This Linux-powered box is a key part of Valve's strategy to double-down on the advantages of an open-ish ecosystem like Steam on Windows and to breathe life into the innovative but commercially-flagging PC games industry.
It was telling that Newell revealed his company's plans at LinuxCon rather than, say, a gaming event like E3 as the free operating system is such a key part of where Valve sees Steam going over the next few years.
But what makes Linux - never a natural home for gamers - such a good choice for Valve? Is an OS prized by IT neckbeards for its reliability but not noted for its user-friendly nature going to be suitable for plonking in the living room of any random casual gamer?
Change is good
The first thing to understand about Linux as a games platform is that the OS has changed a lot over the last few years. Hardware detection has mostly put paid to the driver hell that used to dog Linux installs and the main distributions like Ubuntu, now have both slick windowed interfaces and seamless package managers that puts most software installs just a couple of mouse clicks away.
The second is that Linux really is open, at its core. Anyone can take the Linux OS modify it, simplify it or tweak it to better achieve some goal.
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Whether that means fine-tuning the kernel at the heart of the OS or creating a streamlined install to fit specific hardware, Linux's flexibility is the reason it now powers much of the web, thousands of embedded systems and - thanks to Android - millions of smartphones.
And it is this openness that seems to appeal to Valve. Steam is sometimes criticised for dominating PC game distribution but, compared to something like the App Store, Steam has relatively low barriers to entry and Valve holds its marketplace in a somewhat looser grip.
It is now a tech industry commonplace that Android is bedevilled by fragmentation because of the hundreds of devices and OS versions that developers must consider. Compared to the PC space, however, Android devs have it easy.
Countless variations in memory, CPU capability, storage capacity and network speeds exist between machines and it is only graphics and audio drivers like Microsoft's Direct X family that have slowed the moving target enough for developers to draw a bead.
What the Steam Box represents, in a sense, is a reference platform for PC gaming. Target this, Valve says, and we will make sure your games will run on it.
Easy as Pi
Not only that, but they will also run on more powerful desktop and notebook PCs as well as a smattering of older or cheaper boxes. Windows used to have a lock-in on desktop PCs, but Linux is now easy enough to install that switching from Windows is no longer beyond the ken of PC average gamer, particularly those who value performance.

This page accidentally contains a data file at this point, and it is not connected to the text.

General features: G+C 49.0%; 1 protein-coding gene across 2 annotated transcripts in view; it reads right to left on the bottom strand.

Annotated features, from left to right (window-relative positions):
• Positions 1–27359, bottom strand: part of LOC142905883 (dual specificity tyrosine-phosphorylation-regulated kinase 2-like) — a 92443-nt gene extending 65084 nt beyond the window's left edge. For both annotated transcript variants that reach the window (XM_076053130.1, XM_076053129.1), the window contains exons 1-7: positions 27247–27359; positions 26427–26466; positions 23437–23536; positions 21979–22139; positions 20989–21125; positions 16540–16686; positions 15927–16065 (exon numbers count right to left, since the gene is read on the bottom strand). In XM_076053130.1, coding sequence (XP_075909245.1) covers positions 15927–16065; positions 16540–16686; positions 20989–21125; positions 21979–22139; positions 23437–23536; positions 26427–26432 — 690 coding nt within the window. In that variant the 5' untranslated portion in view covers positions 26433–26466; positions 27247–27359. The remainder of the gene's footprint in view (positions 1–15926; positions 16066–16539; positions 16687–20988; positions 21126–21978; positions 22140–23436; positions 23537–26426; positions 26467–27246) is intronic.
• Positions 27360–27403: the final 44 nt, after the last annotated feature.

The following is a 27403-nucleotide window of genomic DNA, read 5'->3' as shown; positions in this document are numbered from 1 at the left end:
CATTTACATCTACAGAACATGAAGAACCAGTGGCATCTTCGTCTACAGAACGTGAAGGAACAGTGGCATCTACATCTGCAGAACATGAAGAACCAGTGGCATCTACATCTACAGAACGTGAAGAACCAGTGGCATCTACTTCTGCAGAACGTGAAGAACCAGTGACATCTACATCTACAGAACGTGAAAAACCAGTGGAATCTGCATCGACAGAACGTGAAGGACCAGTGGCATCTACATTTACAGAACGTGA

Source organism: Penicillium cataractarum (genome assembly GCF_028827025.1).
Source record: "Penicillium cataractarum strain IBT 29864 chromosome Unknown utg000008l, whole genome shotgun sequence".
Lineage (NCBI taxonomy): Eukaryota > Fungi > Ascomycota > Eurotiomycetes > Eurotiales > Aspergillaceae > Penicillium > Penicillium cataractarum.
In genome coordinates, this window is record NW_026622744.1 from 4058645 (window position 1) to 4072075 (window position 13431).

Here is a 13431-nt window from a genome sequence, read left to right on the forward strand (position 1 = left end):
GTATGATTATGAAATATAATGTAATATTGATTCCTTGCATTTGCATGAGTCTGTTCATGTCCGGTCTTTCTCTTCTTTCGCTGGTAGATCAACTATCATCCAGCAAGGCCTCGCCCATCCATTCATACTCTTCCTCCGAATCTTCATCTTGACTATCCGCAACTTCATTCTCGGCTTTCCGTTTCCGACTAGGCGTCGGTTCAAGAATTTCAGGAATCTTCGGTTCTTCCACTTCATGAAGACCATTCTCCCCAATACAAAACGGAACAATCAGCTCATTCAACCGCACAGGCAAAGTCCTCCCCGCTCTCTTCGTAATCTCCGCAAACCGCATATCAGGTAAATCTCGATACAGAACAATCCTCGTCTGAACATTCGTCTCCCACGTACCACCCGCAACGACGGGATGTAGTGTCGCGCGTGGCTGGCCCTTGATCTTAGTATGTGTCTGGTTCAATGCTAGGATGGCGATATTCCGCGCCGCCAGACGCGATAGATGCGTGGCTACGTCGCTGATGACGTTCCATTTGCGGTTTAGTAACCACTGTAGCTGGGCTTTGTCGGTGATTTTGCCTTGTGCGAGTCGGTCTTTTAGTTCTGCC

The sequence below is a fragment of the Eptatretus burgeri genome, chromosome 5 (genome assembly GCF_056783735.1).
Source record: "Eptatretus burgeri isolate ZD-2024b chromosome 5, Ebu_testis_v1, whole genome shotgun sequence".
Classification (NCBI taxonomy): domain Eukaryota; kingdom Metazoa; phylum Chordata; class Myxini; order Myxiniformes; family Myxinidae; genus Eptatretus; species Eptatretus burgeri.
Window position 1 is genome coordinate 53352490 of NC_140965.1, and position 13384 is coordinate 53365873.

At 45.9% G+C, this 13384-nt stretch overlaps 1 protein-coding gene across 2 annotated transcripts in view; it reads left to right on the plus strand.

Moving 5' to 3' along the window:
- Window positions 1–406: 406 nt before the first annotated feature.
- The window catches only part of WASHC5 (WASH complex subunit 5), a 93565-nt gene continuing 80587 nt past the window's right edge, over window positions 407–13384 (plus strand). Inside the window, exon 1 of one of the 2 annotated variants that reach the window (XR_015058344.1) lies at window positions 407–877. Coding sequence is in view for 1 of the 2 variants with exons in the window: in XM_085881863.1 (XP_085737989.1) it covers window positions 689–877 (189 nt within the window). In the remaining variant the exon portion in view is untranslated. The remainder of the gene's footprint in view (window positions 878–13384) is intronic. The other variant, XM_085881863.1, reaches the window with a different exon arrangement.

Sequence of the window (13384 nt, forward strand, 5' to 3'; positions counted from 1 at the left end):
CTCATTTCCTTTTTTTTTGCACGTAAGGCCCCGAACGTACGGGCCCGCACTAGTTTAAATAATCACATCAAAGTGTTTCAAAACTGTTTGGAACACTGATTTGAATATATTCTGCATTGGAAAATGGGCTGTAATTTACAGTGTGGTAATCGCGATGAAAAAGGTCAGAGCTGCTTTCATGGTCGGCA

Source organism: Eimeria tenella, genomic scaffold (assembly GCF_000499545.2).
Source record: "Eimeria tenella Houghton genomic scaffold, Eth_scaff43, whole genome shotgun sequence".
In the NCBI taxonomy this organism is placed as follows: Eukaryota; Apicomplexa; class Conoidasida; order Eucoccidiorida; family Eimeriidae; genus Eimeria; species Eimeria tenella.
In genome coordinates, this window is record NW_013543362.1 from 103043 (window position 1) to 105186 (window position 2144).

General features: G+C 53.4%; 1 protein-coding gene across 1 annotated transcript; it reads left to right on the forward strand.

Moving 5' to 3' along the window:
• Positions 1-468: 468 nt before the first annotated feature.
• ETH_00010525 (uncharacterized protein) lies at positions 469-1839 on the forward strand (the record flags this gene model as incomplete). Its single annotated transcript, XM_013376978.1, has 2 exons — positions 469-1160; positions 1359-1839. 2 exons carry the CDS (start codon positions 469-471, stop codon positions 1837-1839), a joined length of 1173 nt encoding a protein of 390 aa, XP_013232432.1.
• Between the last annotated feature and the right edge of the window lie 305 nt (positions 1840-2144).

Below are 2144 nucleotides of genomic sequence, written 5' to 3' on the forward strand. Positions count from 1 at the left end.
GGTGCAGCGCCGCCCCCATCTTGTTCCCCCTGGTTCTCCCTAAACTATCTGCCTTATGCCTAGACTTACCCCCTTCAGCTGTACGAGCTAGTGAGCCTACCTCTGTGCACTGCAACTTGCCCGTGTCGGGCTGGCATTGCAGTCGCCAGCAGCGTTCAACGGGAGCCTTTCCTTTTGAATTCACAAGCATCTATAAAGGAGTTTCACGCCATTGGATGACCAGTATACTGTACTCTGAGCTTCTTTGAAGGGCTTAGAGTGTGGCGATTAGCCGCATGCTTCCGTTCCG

Linux has low hardware requirements compared to something like Windows 8. You could easily drop a thousand pounds on a decent Windows 8 gaming rig, but with its own Linux OS tweaked to maximise performance, the specs of the Steam Box should be lower and consequently more affordable.
Of course, for Linux gaming to take off, developers have to target the platform and that means writing portable code and having the libraries and debugging tools to do so.
Valve has been doing its part to help here. Last year it finished porting its Source engine (which powers games such as Valve's own Half Life 2 and Team Fortress 2 as well as third party titles like the award-winning Dear Esther) to Linux and the company is working on a Linux debugger, based of the suggestions of developers it has been working with.
Valve's journey to Linux isn't just about the hardware and software, however. Valve has been concerned about the way the Windows platform has been changing. In particular, the way Microsoft seems to be trying to reshape the open(ish) PC ecosystem into something more closely resembling Apple's App Store model.
As Newell delicately put it, "We thought there was some bad thinking."
It would be naive to assume that Valve's interests are purely altruistic. A closed Windows app store would be a direct competitor to Steam and it is in the company's interest to encourage a more open model.
Valve isn't standing alone here. A number of high-profile PC games developers, including Markus 'Notch' Persson, the creator of Minecraft, and Alen Ladavac, the CTO of Zagreb-based development studio Croteam (Serious Sam), have also been highly critical of Windows 8 games development.
"Got an email from microsoft, wanting to help 'certify' Minecraft for Win 8," Notch tweeted late last year, "I told them to stop trying to ruin the PC as an open platform."
Games are one of the missing pieces of the Linux puzzle, one of the last remaining reasons that make switching to it from Windows more difficult.
If Valve's Linux experiment is a success then Microsoft may be given pause for thought, at least in the world of home PCs.